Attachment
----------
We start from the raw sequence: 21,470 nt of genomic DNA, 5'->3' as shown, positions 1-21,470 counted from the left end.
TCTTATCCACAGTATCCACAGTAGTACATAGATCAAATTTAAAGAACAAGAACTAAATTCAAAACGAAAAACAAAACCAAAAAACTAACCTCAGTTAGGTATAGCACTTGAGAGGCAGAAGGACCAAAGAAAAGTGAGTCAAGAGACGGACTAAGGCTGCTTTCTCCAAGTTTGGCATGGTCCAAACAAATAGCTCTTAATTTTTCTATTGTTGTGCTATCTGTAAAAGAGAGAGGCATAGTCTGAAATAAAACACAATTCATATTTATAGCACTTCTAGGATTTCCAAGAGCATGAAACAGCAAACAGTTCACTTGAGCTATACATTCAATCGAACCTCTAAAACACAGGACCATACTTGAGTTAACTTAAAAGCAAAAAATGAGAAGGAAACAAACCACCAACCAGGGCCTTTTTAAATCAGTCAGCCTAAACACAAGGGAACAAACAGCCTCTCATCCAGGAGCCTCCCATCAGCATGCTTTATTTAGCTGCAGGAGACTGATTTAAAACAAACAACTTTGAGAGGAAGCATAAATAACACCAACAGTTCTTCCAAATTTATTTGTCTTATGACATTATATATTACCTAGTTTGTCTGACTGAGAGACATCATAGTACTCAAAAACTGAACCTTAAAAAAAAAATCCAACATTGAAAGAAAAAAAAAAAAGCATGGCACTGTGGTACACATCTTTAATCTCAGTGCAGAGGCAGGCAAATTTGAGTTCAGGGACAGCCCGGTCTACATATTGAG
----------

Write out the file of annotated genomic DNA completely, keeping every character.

We start from the raw sequence: 21,470 nt of genomic DNA, 5'->3' as shown, positions 1-21,470 counted from the left end.
TCTTATCCACAGTATCCACAGTAGTACATAGATCAAATTTAAAGAACAAGAACTAAATTCAAAACGAAAAACAAAACCAAAAAACTAACCTCAGTTAGGTATAGCACTTGAGAGGCAGAAGGACCAAAGAAAAGTGAGTCAAGAGACGGACTAAGGCTGCTTTCTCCAAGTTTGGCATGGTCCAAACAAATAGCTCTTAATTTTTCTATTGTTGTGCTATCTGTAAAAGAGAGAGGCATAGTCTGAAATAAAACACAATTCATATTTATAGCACTTCTAGGATTTCCAAGAGCATGAAACAGCAAACAGTTCACTTGAGCTATACATTCAATCGAACCTCTAAAACACAGGACCATACTTGAGTTAACTTAAAAGCAAAAAATGAGAAGGAAACAAACCACCAACCAGGGCCTTTTTAAATCAGTCAGCCTAAACACAAGGGAACAAACAGCCTCTCATCCAGGAGCCTCCCATCAGCATGCTTTATTTAGCTGCAGGAGACTGATTTAAAACAAACAACTTTGAGAGGAAGCATAAATAACACCAACAGTTCTTCCAAATTTATTTGTCTTATGACATTATATATTACCTAGTTTGTCTGACTGAGAGACATCATAGTACTCAAAAACTGAACCTTAAAAAAAAAATCCAACATTGAAAGAAAAAAAAAAAAGCATGGCACTGTGGTACACATCTTTAATCTCAGTGCAGAGGCAGGCAAATTTGAGTTCAGGGACAGCCCGGTCTACATATTGAG